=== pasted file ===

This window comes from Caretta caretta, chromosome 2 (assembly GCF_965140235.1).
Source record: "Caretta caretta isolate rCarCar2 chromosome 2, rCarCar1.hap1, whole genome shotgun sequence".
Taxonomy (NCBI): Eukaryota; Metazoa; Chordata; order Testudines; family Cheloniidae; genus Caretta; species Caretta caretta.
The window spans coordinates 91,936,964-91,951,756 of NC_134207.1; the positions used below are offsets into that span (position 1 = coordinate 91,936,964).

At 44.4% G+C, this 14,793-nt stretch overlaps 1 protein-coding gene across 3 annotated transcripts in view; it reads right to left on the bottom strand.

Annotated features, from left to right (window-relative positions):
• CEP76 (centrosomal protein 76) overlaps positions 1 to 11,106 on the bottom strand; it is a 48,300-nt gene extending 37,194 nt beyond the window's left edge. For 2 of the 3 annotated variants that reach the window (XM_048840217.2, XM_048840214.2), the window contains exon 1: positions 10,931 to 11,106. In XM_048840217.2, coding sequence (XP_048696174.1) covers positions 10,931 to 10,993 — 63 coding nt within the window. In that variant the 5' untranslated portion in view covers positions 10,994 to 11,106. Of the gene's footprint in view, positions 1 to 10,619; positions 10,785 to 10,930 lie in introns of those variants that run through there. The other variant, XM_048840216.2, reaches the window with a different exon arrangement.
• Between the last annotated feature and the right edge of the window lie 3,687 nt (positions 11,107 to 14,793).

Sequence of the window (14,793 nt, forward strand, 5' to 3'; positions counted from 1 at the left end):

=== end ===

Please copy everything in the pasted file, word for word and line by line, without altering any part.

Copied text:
This window comes from Caretta caretta, chromosome 2 (assembly GCF_965140235.1).
Source record: "Caretta caretta isolate rCarCar2 chromosome 2, rCarCar1.hap1, whole genome shotgun sequence".
Taxonomy (NCBI): Eukaryota; Metazoa; Chordata; order Testudines; family Cheloniidae; genus Caretta; species Caretta caretta.
The window spans coordinates 91,936,964-91,951,756 of NC_134207.1; the positions used below are offsets into that span (position 1 = coordinate 91,936,964).

At 44.4% G+C, this 14,793-nt stretch overlaps 1 protein-coding gene across 3 annotated transcripts in view; it reads right to left on the bottom strand.

Annotated features, from left to right (window-relative positions):
• CEP76 (centrosomal protein 76) overlaps positions 1 to 11,106 on the bottom strand; it is a 48,300-nt gene extending 37,194 nt beyond the window's left edge. For 2 of the 3 annotated variants that reach the window (XM_048840217.2, XM_048840214.2), the window contains exon 1: positions 10,931 to 11,106. In XM_048840217.2, coding sequence (XP_048696174.1) covers positions 10,931 to 10,993 — 63 coding nt within the window. In that variant the 5' untranslated portion in view covers positions 10,994 to 11,106. Of the gene's footprint in view, positions 1 to 10,619; positions 10,785 to 10,930 lie in introns of those variants that run through there. The other variant, XM_048840216.2, reaches the window with a different exon arrangement.
• Between the last annotated feature and the right edge of the window lie 3,687 nt (positions 11,107 to 14,793).

Sequence of the window (14,793 nt, forward strand, 5' to 3'; positions counted from 1 at the left end):